When it comes to averting dangerous climate change, an awful lot of people seem to hold out hope that we can blast our way out of the mess we’re in. Nothing so boring as energy conservation, or even replacing coal, oil and natural gas with solar, wind and nuclear: Instead, let’s shoot sulfate particles into the atmosphere to reflect away sunlight! Let’s load up the oceans with iron so plankton will grow like dandelions on my lawn and suck up the heat-trapping carbon dioxide produced when we burn fossil fuels!
Hope springs eternal. This week brought a conference on weather modification, with the emphasis on getting clouds to drop their raindrops. My favorite paper was, alas, withdrawn: it proposed a machine—a ship, actually, with “four torpedo-shaped hulls”—that would “stop hurricanes from wrecking large parts of America.”
While the inventor goes back to the drawing board on that one, a new study suggests that geo-engineering proposals may well blow up in our faces. Injecting sulfate particles into the stratosphere would shred Earth’s protective ozone layer, conclude scientists led by Simone Tilmes of the National Center for Atmospheric Research, delaying the recovery of the Antarctic ozone hole by decades and triggering serious ozone loss over the arctic.
The problem, as she and colleagues explain in a paper published online in Science Express, is that although sulfur particles from volcanic eruptions do cool the planet’s surface, they also provide a surface on which chlorine gases—the chief culprits in ozone depletion—can cause chemical reactions that speed the destruction of ozone molecules. Sulfates themselves do not destroy ozone; they simply provide a convenient surface for chlorine to do so.
“Trying to artificially cool off the planet could have perilous side effects,” Tilmes said in a statement. “While climate change is a major threat, more research is required before society attempts global geoengineering solutions.”
Over the next few decades, the quantity of sulfates that geo-engineering schemes envision could destroy one-fourth to three-fourths of the ozone layer above the arctic, she calculates. Because of atmospheric mixing, this low-ozone mass would sometimes swing over inhabited regions of the northern hemisphere, leaving people and other living things without the protection from ultraviolet light that ozone provides. Injected sulfates would also postpone by 30 to 70 years the repair of the ozone hole over Antarctica, or until at least the 2090s.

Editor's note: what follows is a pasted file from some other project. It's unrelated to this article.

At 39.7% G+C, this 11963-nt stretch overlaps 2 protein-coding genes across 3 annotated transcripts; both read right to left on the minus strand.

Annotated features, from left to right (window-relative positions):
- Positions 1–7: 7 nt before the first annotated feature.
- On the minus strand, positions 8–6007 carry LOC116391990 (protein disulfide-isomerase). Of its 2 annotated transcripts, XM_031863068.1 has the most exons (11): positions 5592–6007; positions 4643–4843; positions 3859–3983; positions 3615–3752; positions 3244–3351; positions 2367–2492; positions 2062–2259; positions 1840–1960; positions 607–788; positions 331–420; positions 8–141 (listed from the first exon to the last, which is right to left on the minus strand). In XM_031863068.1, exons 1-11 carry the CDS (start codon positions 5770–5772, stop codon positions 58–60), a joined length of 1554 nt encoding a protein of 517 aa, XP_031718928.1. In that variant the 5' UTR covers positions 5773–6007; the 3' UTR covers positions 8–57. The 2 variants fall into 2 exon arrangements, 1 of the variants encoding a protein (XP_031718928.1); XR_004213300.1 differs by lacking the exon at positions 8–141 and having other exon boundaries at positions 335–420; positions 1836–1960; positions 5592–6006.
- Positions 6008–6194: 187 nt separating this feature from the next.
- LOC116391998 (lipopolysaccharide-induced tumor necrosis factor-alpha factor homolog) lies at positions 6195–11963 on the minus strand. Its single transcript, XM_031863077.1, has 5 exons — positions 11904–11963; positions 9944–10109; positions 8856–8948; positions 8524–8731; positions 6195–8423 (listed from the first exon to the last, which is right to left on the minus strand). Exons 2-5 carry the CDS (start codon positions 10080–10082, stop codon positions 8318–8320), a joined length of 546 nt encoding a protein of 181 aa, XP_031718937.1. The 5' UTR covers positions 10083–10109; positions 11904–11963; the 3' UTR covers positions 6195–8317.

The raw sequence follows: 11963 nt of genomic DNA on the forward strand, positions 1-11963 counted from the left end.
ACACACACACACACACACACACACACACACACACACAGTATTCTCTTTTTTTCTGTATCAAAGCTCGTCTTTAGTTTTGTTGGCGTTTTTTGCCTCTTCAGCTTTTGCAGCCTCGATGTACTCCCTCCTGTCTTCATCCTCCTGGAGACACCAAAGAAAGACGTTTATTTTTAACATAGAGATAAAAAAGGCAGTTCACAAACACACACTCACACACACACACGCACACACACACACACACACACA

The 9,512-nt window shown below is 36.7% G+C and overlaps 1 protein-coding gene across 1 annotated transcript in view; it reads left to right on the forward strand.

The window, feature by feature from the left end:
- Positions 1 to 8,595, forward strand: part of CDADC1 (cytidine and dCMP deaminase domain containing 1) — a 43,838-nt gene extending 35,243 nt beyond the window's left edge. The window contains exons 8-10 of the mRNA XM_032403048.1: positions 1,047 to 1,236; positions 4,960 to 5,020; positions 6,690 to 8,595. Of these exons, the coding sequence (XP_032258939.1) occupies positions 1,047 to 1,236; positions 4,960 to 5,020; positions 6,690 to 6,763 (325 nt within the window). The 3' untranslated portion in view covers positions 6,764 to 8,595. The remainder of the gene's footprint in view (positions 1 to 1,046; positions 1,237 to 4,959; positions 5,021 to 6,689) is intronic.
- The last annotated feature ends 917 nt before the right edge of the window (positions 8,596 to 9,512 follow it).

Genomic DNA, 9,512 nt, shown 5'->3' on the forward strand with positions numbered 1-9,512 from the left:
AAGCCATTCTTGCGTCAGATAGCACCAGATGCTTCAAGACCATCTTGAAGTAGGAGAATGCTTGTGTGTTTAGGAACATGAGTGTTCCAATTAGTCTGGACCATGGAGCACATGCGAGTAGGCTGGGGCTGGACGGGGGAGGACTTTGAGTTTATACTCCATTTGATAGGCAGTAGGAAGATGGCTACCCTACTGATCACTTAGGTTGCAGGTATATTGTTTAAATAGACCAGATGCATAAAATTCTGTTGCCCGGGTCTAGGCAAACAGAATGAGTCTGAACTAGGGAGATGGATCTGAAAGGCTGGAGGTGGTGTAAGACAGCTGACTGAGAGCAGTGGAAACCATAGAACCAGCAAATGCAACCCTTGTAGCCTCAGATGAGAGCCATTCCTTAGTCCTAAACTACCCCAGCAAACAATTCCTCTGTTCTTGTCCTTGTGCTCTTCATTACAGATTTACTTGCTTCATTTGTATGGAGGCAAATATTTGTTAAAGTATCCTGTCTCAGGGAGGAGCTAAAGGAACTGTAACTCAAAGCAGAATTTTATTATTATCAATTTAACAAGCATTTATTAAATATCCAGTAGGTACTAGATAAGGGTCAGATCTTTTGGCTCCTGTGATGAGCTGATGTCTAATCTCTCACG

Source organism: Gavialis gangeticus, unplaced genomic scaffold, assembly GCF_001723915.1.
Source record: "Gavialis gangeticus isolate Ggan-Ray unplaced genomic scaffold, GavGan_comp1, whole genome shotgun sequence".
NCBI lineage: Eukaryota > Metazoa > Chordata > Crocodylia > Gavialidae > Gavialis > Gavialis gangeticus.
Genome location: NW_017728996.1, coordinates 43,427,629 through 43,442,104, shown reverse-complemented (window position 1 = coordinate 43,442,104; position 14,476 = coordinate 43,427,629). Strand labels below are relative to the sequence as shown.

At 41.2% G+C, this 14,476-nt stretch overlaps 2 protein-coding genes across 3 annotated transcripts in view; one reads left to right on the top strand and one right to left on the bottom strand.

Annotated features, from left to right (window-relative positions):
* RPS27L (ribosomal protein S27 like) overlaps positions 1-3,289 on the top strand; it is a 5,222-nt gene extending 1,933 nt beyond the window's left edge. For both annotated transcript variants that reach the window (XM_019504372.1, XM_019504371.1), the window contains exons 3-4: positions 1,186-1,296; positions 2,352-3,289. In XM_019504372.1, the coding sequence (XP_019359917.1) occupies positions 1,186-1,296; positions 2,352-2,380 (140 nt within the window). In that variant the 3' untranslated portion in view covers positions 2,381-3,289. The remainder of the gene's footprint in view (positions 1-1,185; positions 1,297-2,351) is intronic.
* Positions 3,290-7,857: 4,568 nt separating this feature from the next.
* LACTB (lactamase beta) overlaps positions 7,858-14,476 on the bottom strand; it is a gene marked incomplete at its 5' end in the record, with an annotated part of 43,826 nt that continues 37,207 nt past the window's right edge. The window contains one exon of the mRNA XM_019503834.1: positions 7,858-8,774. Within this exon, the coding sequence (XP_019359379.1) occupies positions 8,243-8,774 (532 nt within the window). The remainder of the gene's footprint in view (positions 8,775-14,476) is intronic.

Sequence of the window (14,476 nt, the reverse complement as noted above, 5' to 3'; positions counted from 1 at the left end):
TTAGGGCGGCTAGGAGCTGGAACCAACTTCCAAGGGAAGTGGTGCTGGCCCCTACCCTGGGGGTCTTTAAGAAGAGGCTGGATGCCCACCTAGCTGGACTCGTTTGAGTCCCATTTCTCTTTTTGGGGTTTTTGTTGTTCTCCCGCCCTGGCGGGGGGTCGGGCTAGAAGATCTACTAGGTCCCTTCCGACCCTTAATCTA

More UV raises the risk of skin cancers, including deadly melanomas, and decimation of phytoplankton that anchor marine food chains. But hey, what’s a little (or a lot of) melanoma and fisheries crashes if we can avoid the hard steps needed to avert dangerous global warming?
In one of those “you can’t win for losing” things, another study concludes that if the ozone hole over Antarctica does return, as it is expected to now that the world has banned most ozone-destroying chemicals (and assuming we don’t mess it up with geo-engineering), the antarctic will finally start warming the way the rest of the world has.
It’s been a puzzle of climate-change models that the interior of Antarctica has not warmed as much as models project. Average global surface temperatures have been increasing, but the interior of the southern continent has actually been cooling during the austral summer and fall. That’s been traced to ozone depletion which, through a complicated mechanism, produces atmospheric circulation patterns—basically, intense westerly winds—that block warm air masses to the north from reaching Antarctica. In addition, with low levels of ozone the lower stratosphere over Antarctica doesn’t absorb as much ultraviolet radiation.
Once the ozone returns, calculate Judith Perlwitz of the University of Colorado at Boulder and colleagues, the warming trend will kick in as the westerlies fade and UV absorption causes air temperatures 6 to 12 miles up to rise by as much as 16 degrees F.
That might be good news for travelers who are waiting for Antarctica to warm up before they book a trip to the south pole, but it will be bad news to climate-change deniers. They have long pointed to Antarctica's cooling to question the basic predictions of global warming.